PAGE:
How Monty Python Conquered America, Albeit Almost By Accident
This two-disc documentary about the origins of Monty Python is an informative and enjoyable blend of archival information and contemporary interviews. There are no skits within, only occasional excerpts; instead the programs focus upon how the infamous troupe first met, overcame numerous obstacles and eventually became world-famous practitioners of absurdly silly comedy. Graham Chapman, Michael Palin, John Cleese, Terry Jones, Terry Gilliam and Eric Idle all found that thread of madness in their youthful experiences that demonstrated they saw life a bit differently. And once they realized that there were others who shared this skewed vision, they quickly immersed themselves in a myriad of artistic endeavors until their paths finally crossed into this immortal configuration.
Before The Flying Circus (A Black and White Documentary) illustrates how the six members of Monty Python shared similar influences and nurtured them through their student days at Cambridge and Oxford. Much the same way American comics speak reverentially about watershed improve groups like Second City or The Committee, British comedians have their legends as well, like The Goon Show on radio, and stage the legendary Beyond The Fringe (“Still the funniest show I have ever seen” says John Cleese.)
To a person, what impressed the Pythons was the unabashed lunacy of these bold new practitioners, leading to that liberating confidence that if there were other people who thought this way, so too could they find their own audiences. Cleese and Chapman met at auditions and became writing partners as well as performers; similarly Idle and Jones found themselves working scenes or starring in collegiate cabarets. Gilliam had found his inspiration in Disney animation, mesmerized by the limitless boundaries of the genre in the same way that the erudite Cleese structured language with surgical precision.
The film utilizes narrative, home movies, present-day interviews and a wealth of news clips and photos to weave their parallel and sometimes intersecting stories. How the collegiate sketch players moved to the Edinburgh Fringe Fest, a crew later to be pilfered by David Frost for That Was the Week That Was. How Gilliam hired Cleese to be an actor in a live action comic book, or Jones tenure at the BBC opened opportunities; how the writing staff and cast of Frost’s next program (The Frost Report) employed five of the future Pythons as well as Marty Feldman and Ronnie Corbett before Feldman joined Cleese and Chapman in another sketch ensemble, At Last The 1948 Show.
Even those moderately familiar with their backgrounds will enjoy the fascinating web of pre-Python activities including Do Not Adjust Your Set, the Bonzo Doo Dah Dog Band and The Complete and Utter History of Britain (which fathered John Cleese’s famous piece “How to Irritate People”). When the six were finally in the same camp and struggling to refine their vision, they were brought in to the BBC by Marty Feldman’s partner to pitch a program. But being a combination of verbal Cambridge alums and conceptual Oxfordites, they could not facilitate a cohesive explanation of their plans. Yet somehow they got an order for 13 episodes anyway… and thank heavens for that.
Monty Python Conquers America picks up the ball, assuming you know that all was not for naught. Indeed, the program became a great success in the UK despite (and perhaps because of) the BBC’s decision to slot it late at night and turn their eyes away from it. Even the Pythons knew that what was working in the land of Peter Cook and Spike Milligan probably had no shot in an American market, but there were some smart Americans in Britain at the time who figured that if they ‘got it’, so too might the ripe young American audience.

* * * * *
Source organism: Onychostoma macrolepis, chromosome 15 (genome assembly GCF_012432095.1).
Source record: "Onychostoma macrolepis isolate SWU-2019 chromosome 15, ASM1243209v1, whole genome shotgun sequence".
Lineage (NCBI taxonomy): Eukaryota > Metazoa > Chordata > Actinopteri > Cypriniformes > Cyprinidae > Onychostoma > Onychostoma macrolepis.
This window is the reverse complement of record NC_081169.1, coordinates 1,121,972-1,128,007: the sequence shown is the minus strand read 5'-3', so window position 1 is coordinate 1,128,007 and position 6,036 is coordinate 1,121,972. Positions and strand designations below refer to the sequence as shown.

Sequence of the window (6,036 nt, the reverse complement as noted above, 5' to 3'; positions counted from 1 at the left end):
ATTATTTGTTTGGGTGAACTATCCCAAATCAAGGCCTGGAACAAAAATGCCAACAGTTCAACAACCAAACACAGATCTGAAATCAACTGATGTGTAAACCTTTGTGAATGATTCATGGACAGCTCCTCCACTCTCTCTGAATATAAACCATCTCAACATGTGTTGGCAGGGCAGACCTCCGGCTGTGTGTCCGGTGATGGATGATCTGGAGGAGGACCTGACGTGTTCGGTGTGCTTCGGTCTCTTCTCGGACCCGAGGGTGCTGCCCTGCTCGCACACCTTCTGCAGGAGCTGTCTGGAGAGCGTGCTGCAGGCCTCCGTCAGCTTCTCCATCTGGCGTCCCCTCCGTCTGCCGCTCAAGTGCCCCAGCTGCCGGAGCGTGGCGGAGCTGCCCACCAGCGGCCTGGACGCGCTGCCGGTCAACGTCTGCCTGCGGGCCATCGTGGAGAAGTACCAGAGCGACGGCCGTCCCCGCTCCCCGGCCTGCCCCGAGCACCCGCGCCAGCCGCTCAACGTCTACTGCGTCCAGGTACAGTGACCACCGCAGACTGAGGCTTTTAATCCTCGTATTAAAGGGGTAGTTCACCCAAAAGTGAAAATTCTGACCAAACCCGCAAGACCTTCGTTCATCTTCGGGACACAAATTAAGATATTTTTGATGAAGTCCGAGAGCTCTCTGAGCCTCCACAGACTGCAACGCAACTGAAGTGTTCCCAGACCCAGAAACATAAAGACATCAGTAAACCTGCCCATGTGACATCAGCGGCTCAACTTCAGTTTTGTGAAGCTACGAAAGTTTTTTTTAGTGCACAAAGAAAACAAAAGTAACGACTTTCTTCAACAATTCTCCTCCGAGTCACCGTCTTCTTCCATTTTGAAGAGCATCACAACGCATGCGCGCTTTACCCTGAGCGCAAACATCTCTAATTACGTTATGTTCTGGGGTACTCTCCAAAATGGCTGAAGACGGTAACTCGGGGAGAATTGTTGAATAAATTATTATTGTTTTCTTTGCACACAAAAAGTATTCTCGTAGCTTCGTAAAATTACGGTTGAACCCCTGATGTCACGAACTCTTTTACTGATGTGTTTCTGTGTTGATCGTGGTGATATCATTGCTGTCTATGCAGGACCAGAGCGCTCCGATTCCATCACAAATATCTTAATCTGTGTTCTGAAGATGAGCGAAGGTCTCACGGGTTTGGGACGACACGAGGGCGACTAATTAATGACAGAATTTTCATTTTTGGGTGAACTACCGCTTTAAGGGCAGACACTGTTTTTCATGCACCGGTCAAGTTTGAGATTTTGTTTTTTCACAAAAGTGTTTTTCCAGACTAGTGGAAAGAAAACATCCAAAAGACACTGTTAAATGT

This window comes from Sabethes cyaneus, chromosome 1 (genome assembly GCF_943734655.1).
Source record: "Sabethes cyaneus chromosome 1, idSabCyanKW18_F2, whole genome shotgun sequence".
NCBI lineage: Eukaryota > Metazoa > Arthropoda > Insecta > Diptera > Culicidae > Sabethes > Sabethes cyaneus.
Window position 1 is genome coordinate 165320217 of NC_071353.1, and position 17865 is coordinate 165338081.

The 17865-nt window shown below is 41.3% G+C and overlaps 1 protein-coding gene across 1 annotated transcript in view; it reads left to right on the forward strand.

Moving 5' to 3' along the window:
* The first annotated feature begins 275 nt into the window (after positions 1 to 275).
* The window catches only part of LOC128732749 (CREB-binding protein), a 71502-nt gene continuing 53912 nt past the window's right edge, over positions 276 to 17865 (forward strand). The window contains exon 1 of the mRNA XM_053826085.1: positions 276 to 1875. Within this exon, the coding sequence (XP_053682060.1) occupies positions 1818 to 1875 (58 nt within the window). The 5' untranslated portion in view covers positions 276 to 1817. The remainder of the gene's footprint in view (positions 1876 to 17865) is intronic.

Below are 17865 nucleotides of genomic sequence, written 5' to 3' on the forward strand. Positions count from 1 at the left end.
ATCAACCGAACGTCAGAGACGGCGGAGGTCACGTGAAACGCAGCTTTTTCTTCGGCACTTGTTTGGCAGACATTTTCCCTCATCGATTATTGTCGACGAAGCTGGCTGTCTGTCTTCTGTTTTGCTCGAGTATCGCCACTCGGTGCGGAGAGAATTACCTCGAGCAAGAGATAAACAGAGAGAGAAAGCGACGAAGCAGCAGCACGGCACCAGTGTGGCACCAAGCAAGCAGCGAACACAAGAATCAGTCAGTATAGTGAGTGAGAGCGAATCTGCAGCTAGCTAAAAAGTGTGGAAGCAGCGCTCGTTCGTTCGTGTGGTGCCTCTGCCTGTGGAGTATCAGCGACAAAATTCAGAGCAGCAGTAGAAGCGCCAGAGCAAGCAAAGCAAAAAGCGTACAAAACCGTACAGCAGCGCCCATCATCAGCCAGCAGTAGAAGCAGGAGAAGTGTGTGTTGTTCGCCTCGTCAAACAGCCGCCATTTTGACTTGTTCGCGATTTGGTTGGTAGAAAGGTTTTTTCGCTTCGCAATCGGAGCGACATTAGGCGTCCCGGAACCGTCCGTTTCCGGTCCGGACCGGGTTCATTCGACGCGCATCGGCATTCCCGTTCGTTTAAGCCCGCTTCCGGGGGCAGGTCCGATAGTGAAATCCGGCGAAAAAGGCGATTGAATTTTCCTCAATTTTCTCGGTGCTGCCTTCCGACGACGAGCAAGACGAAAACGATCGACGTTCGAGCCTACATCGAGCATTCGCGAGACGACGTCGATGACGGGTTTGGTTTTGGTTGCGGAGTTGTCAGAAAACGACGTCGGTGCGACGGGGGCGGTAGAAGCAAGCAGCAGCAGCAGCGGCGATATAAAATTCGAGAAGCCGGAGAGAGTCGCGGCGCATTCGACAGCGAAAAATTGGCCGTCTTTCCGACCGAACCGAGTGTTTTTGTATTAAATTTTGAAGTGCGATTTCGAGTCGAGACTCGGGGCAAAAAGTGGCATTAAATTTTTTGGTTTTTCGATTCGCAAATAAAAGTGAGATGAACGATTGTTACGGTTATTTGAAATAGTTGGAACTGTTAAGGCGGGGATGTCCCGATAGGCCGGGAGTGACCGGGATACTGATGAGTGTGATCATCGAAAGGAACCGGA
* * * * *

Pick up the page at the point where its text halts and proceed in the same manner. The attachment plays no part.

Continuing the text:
What follows is a fascinating look at an almost grass-roots movement behind the scenes to get Monty Python across The Big Pond and into the land of milk and honey. Thanks to rabid fans in the right places – a tireless record promotional exec, an enthusiastic program director in a small market, even a partner in Hugh Hefner’s London Playboy Club – someone who appreciated just how special the troupe was helped them get from one point to another.
If you weren’t aware of the eventual outcome, the journey plays like an edge-of-your-seat thriller. A film of highlights is made to distribute across 200 college campuses but gets shelved by the studio; when finally coerced into a screening it dies quickly only to be resurrected by being shown on a prominent Boston disc jockey’s bedroom wall. Comedy albums made in the UK get to the US only because they share a label with Genesis.
A live British stage show somehow sells out across Canada in the most haphazard fashion, and after a disastrous appearance on The Tonight Show, somehow a program director at a small PBS station in conservative Dallas, Texas determines that “funny is funny” and starts a revolution. A major network finally decides to air the BBC shows but butchers them with edits and gaps to sell commercials…and the ensuing lawsuit (the only time someone sued to keep themselves off TV) the result awarded full rights of ownership from the BBC back to the artists.
There are plenty of tidbits about the movies as well as cameo comments from several contemporary entertainers and comics who bow at the altar of Python. The Simpsons, SNL and South Park, among others, are touted as being the result of the Pythonmania of their creators, and the common theme among all was that Monty Python wrote smart and wrote for smart. They didn’t talk down to their audience; they gave them credit enough to get the jokes, even if not all of them or not immediately. Only nominal extras here - the proof of their credo is fully evident in the television shows and films, all readily available. The Other British Invasion is an excellent companion that threads it all together.